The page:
A new 8-month study on capsaicin found that it caused long-term weight loss and metabolic health in mice eating a high-fat diet. According to the article published in ScienceDaily on July 17, 2018, “A novel drug based on capsaicin, the compound that gives chili peppers their spicy burn, caused long term weight loss and improved metabolic health in mice eating a high fat diet, in new studies from the University of Wyoming School of Pharmacy.” Capsaicin works by converting white fat to brown fat activating TRPV1 receptors.

 The new drug, Metabocin, contains capsaicin. It looks like they’re trying to develop a capsaicin product as a prescription anti-obesity drug. “We observed marked improvements in blood sugar and cholesterol levels, insulin response, and symptoms of fatty liver disease,” reported Dr. Baskaran Thyagarajan, lead investigator, describing how Metabocin reversed many damaging effects of the high-fat diet. He presented the results this week at the annual meeting of the Society for the Study of Ingestive Behavior, the leading international conference of experts on food and fluid intake. “It proved safe and was well tolerated by the mice,” Thyagarajan concluded. “Developing Metabocin as a potent anti-obesity treatment shows promise as part of a robust strategy for helping people struggling with obesity.” The findings of this study need to be published in a peer-reviewed journal. Also, the study was done on mice and needs to be confirmed in humans.

 For best results, quick-release supplements of capsaicin are best! Enteric-coated (delayed release) capsaicin powder supplements or capsules may not be as effective because they may bypass the TRPV1 receptors in the mouth, stomach and small intestine (European Journal of Clinical Nutrition, 2005; Neurogastroenterol, 2002; J Comp Neurol, 2003).

 

References:

de Freitas, M. et al. Acute Capsaicin Supplementation Improves Resistance Training Performance in Trained Men. The Journal of Strength & Conditioning Research: August 2018 - Volume 32 - Issue 8, p 2227-2232 doi: 10.1519/JSC.0000000000002109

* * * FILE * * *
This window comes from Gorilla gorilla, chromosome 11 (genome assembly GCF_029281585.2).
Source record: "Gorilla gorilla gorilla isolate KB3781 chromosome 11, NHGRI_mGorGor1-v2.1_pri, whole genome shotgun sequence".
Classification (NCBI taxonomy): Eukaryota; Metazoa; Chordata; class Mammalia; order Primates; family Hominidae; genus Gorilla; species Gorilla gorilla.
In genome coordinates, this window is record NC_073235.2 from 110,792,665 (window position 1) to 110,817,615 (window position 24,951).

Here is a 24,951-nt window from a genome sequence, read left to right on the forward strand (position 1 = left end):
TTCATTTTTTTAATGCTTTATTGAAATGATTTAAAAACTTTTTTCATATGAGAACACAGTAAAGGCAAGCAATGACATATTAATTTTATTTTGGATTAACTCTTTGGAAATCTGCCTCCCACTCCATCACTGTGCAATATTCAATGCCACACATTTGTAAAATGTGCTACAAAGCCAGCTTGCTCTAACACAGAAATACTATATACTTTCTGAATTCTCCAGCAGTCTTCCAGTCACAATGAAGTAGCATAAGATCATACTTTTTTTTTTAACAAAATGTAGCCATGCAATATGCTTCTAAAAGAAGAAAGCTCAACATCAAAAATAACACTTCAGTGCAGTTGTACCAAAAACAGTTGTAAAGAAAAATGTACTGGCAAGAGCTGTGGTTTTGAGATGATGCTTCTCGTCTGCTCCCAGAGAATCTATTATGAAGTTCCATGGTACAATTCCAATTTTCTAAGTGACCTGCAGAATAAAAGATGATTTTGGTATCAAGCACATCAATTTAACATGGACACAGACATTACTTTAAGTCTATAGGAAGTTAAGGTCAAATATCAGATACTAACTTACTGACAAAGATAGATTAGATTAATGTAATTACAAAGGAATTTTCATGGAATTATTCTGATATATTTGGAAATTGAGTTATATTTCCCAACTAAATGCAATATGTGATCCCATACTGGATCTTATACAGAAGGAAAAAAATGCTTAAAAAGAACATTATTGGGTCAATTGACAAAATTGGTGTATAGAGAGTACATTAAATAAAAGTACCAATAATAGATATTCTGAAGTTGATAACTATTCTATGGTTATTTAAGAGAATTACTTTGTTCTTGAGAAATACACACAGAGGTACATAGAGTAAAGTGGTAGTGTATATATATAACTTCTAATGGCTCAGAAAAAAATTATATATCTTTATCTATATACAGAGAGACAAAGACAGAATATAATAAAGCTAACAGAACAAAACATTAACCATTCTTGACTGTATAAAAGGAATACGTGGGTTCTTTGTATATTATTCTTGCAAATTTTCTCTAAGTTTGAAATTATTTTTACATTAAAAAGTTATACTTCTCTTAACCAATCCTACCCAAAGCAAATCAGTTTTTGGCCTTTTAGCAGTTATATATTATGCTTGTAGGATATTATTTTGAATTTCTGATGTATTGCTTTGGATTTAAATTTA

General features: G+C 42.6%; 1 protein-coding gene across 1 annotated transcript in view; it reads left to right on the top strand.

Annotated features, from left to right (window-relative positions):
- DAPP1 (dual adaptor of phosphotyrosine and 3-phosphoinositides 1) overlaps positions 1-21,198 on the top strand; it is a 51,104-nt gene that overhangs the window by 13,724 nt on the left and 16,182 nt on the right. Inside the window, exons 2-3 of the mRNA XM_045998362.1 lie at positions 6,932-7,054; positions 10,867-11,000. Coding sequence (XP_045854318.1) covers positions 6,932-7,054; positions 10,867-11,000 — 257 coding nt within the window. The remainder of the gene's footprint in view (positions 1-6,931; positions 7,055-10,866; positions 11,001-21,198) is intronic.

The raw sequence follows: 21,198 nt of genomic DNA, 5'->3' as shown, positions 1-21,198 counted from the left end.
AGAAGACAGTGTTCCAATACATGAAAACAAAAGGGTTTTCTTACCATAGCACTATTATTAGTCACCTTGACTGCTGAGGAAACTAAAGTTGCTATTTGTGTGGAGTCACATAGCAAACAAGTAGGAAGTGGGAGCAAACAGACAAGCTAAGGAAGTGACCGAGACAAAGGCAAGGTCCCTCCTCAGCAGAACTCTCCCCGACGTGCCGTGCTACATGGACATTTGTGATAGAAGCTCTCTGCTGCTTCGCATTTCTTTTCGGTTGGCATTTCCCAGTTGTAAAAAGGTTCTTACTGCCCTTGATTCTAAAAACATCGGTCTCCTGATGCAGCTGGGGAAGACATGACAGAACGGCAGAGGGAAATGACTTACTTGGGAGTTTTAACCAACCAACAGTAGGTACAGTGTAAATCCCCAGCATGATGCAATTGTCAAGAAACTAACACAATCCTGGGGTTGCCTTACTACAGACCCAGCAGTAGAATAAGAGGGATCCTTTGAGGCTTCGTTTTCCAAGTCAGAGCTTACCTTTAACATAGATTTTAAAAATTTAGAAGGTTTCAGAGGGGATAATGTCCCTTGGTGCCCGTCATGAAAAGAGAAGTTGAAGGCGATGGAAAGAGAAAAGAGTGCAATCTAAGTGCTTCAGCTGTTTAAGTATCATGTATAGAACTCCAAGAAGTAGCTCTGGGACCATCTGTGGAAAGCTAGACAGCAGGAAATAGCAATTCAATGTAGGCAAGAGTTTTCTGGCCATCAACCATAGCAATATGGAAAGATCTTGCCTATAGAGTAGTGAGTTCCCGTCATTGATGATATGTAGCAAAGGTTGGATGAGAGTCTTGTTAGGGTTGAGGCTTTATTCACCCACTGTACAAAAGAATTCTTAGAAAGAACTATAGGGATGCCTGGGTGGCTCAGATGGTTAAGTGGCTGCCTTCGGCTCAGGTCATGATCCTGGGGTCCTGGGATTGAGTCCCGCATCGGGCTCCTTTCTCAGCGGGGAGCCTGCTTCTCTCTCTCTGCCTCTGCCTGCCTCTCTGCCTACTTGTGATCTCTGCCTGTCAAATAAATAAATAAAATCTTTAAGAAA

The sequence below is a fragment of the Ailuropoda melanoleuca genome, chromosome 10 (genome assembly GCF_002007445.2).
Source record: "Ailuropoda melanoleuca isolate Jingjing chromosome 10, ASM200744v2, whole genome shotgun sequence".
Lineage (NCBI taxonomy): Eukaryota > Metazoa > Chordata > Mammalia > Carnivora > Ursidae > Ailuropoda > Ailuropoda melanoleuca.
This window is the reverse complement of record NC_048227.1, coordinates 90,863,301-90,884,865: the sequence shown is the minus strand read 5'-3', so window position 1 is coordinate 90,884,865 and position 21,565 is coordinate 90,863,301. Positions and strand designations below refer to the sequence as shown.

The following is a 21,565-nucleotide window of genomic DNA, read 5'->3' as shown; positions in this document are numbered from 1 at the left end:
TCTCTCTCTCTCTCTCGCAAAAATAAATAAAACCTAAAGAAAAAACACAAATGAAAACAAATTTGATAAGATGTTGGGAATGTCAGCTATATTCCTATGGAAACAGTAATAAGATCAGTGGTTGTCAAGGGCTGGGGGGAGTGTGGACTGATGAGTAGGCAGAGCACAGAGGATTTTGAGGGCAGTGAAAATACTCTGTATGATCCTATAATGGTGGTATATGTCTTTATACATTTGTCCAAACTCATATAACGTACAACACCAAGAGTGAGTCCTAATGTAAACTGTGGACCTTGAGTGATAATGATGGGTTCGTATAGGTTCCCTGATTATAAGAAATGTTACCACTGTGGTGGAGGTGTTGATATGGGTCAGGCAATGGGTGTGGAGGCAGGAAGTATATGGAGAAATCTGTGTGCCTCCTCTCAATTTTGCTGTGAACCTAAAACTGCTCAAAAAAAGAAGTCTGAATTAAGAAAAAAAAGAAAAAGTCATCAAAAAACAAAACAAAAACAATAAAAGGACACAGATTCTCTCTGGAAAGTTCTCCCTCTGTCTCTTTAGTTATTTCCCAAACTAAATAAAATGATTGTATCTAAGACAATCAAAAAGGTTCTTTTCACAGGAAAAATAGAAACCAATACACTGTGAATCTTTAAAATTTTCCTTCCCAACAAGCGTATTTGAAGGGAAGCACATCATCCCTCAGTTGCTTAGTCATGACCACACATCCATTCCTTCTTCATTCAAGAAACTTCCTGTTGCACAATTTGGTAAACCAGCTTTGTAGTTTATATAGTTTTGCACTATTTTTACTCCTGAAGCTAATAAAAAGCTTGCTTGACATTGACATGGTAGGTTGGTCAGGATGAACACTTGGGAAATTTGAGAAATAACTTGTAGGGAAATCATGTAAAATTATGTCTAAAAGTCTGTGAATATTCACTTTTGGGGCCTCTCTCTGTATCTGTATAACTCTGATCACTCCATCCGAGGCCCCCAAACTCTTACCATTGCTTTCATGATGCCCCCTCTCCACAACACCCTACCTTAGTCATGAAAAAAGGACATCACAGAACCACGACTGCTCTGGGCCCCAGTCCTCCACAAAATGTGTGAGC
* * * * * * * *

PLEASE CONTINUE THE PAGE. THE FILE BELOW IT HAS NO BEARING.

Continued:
de Freitas, M. et al. Acute Capsaicin Supplementation Improves 1,500-m Running Time-Trial Performance and Rate of Perceived Exertion in Physically Active Adults. Journal of Strength and Conditioning Research: February 2018 - Volume 32 - Issue 2 - p 572-577. doi: 10.1519/JSC.0000000000002329

A Belza & A B Jessen. Original Research Bioactive food stimulants of sympathetic activity: effect on 24-h energy expenditure and fat oxidation. European Journal of Clinical Nutrition volume 59, pages 733-741 (2005).

Chili peppers come with blood pressure benefits. 8/3/2010, Cell Press.

Smeets AJ and Westerterp-Plantenga MS. The acute effects of a lunch containing capsaicin on energy and substrate utilisation, hormones, and satiety. European Journal of Nutrition. 2009;48(4):229-234. doi:10.1007/s00394-009-0006-1.

Society for the Study of Ingestive Behavior. Anti-obesity drug derived from chili peppers shows promise in animal trials. ScienceDaily, 17 July 2018. www.sciencedaily.com/releases/2018/07/180717094735.htm

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Ward SM, Bayguinov J, et al. (2003): Distribution of vanilloid receptor (VR1) in the gastrointestinal tract. J Comp Neurol 465, 121-135.

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Huang W, et al. Capsaicinoids but their analogue capsinoids lower plasma cholesterol and possess beneficial vascular activity. J Agric Food Chem. 2014;62(33): p. 8415-20.

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Bègue L, et al. (2015). Some like it hot: Testosterone predicts laboratory eating behavior of spicy food. Physiology & Behavior. 139. 375-377. 10.1016/j.physbeh.2014.11.061.